This past Friday, Gucci Mane dropped something new. The lead-up to the release was fraught with social media threats from the Atlanta legend, vowing to abandon his home at Atlantic Records while charging the label as “polite racist.” But ultimately, the two quashed that beef. Despite his previously calling it an album, So Icy Summer turned out to be more of a compilation than a follow-up to last fall’s Billboard top ten charting Woptober II. He leads or features on half of the project’s two dozen tracks, with the remainder helmed by fresher faced acts Big Scarr, Foogiano, Pooh Shiesty, and So Icy Girlz (aka K Shiday and Enchanting).
Welcome to the new 1017, so it seems. Announced in a digital cover story for XXL, the Atlantic-associated imprint follows the rather public collapse of 1017 Eskimo, an Alamo Records venture marred by embarrassingly public airings out from signees Asian Da Brat (aka Asian Doll) and Lil Wop who sought—and received—release from their Gucci-brokered deals. After seeing a vastly smaller royalty payout than what he’d become accustomed to as an independent artist, Ralo parted ways with 1017 amicably and quietly a few years back. The second half of the duo Mal & Quill appears to have done the same at some stage since 2017’s Kids Of The 6, as his 2020 releases Big Quill and Don Quillion dropped via something called 1.5 Quill Division.
Of the known Eskimo roster, the only artists from the arrangement still publicized on Alamo’s website are Hoodrich Pablo Juan and Lil Mal. The former’s last mixtape that came through the venture was last November’s DMV, while the latter’s 6 Rings from this past March arrived without the 1017 imprimatur. But even if continues in name alone, the release of So Icy Summer seems like the death knell for that period in 1017 Records history.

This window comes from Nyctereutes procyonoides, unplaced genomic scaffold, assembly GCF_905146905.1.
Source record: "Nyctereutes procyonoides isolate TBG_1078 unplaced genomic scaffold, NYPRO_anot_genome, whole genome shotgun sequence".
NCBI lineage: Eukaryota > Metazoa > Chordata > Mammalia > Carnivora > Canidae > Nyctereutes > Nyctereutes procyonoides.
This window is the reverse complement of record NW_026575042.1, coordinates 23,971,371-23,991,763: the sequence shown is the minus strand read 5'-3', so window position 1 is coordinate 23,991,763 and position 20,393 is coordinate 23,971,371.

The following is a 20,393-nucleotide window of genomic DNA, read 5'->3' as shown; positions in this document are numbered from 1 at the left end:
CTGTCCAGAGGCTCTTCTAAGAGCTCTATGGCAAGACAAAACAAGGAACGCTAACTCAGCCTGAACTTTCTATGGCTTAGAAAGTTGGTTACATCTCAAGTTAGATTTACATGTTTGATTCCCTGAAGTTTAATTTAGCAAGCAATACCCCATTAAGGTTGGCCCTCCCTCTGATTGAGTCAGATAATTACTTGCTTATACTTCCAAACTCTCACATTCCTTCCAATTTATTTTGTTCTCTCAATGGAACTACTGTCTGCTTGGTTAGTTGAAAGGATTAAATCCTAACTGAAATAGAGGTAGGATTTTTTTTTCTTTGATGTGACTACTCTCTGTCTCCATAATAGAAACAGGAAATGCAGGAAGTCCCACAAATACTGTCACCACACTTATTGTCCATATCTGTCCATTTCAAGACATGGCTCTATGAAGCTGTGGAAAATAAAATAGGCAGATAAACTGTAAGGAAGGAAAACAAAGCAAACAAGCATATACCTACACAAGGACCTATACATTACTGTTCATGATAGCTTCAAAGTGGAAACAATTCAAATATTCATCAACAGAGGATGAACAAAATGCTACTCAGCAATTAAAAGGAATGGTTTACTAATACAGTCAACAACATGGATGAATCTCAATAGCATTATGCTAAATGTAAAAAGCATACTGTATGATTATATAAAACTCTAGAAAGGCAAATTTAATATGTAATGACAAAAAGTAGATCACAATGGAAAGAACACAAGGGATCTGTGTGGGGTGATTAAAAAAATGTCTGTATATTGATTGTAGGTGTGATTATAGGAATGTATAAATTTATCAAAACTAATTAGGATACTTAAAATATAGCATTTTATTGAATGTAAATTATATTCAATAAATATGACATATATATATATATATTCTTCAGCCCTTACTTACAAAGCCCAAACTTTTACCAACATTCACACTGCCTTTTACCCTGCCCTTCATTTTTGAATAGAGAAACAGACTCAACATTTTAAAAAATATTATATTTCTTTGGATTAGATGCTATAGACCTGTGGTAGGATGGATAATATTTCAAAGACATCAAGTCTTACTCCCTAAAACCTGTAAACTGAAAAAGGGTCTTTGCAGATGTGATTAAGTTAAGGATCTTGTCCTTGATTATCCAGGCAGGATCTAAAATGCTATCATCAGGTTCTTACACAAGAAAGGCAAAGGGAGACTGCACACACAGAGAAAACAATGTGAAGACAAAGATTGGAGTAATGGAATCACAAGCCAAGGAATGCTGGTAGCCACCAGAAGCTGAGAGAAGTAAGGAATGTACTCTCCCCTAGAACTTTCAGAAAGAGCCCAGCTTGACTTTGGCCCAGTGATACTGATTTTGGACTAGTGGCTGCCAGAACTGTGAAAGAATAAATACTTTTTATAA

Like Bob’s Burgers mishap-related grand opening do-overs in the animated show’s opening sequence, Gucci has rebooted, renamed, reset, or relocated his record label a few times. Just calling this latest iteration The New 1017 brings back memories of The New No Limit, a 2001 rebrand of Master P’s hugely successful label that came with the distribution shift from Priority Records to Universal. Two years after launching the name change with the rapper/CEO’s own Game Face album, his company appeared to file for bankruptcy. (The most recent version, No Limit Forever, launched in 2010.)
That said, the apparent failure of 1017 Eskimo doesn’t necessarily mean a similar fate will befall The New 1017. Since his release from prison in 2016, several of Gucci’s full-length Atlantic releases have generally charted in the Billboard 200’s top ten. Thanks to the Migos-heavy hit “I Got The Bag,” 2017’s Mr. Davis secured him his first RIAA gold album certification since 2009’s The State Vs. Radric Davis. Even as a compilation, So Icy Summer might chart higher than expected thanks to multiple guest appearances by proven contemporary hitmakers Lil Baby and Young Thug, along with one-off showings from Future and 21 Savage.